On January 17th, the U.S. Supreme Court heard arguments for two cases, both regarding “Chevron Deference” and we expect these to profoundly alter the landscape of regulation in the United States: Loper Bright Enterprises v. Raimondo and Relentless, Inc. v. Department of Commerce.
The case that provided agencies with deference to interpret laws written by Congress was Chevron U.S.A v. Natural Resources Defense Council, Inc, Et Al., 467 U.S. 837 and found that EPA's interpretation of a clean air statute was a permissible construction and entitled the agency with deference, where the legislative history of the statute was silent on the matter. This tragic case occurred in the middle of Reagan’s presidency and empowered agencies as the 4th branch of government with extraordinary power as an unelected bureaucracy. Agencies rapidly drowned the nation in regulation and debt thereafter – parallels can be foreseen in how a self-aware AI will also be destructive.
This case was more important than the election of a president. Today its undoing is equally important – in fact, existential, but requires a conservative government to protect this normalization as Democrats will use all means to punish SCOTUS and delete this outcome one way or the other.
Meanwhile, most in our government naively plod on assuming the progressive status quo – an establishment frog stew of sorts.
Outside of rubber-stamping continuing resolutions to fund the out of control 4th branch of government, Congress these days does nothing more than little fix-it bills. Near worthless small modifications where they listen to lobbyists and determine that a regulator went too far or made a mistake. Members of Congress then plead or demand in letters to the regulator, who, if a Democrat, ignores them entirely, and if a Republican, cowers in fear and often makes changes after optical pressure. This posture has enabled a progressive leftward drift that is increasing as it approaches totalitarian control.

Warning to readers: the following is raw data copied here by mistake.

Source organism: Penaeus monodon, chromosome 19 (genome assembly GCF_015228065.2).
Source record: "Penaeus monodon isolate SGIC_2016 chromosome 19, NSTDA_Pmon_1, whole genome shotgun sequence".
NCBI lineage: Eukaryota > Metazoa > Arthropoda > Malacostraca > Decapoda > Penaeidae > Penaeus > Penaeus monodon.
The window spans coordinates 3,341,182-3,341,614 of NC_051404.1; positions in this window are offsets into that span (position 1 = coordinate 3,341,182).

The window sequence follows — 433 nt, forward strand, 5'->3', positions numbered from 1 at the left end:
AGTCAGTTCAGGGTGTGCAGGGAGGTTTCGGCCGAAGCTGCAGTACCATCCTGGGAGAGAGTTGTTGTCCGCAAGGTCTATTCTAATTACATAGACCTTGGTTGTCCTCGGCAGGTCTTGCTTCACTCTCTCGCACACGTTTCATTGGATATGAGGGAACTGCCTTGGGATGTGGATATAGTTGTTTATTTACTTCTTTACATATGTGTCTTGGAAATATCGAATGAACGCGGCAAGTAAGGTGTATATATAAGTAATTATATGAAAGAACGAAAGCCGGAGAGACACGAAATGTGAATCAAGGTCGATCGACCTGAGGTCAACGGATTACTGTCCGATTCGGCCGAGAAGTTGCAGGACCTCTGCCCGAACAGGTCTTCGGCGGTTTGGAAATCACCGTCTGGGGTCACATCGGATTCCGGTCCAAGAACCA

Hearings provide opportunities for Members to get up on a pulpit and whine about the opposing party or the regulator. CSPAN and internet channels air some of these hearings that few watch. Nothing bores more than watching paint intentionally get wetted so than it can be blow dried; rinse and repeat – so that each member can get a video clip of their false disdain or the dire need for reform. Note, with a proper lobby contribution, disdain often becomes love and vice versa.
The 4th Branch Today – the Federal Agencies:
In fact, even Republican administrations continually progress leftward in agency regulation as the majority of agency staff believe in rules and therefore grow them relying heavily on deference; it takes strong Conservatives to put a leash on their own administration – we saw the backlash when President Trump was in office and the difficulty to stop agencies from bad acts.
Tragic indicative evidence of this permanent progression across government – Establishment Republicans in large part supported mask and vaccine mandates for much of the COVID period and are now generally comfortable with LGBTQ schizophrenic absurdity and in some cases support the alteration of the sex of their own children in a bid to bring on Revelations.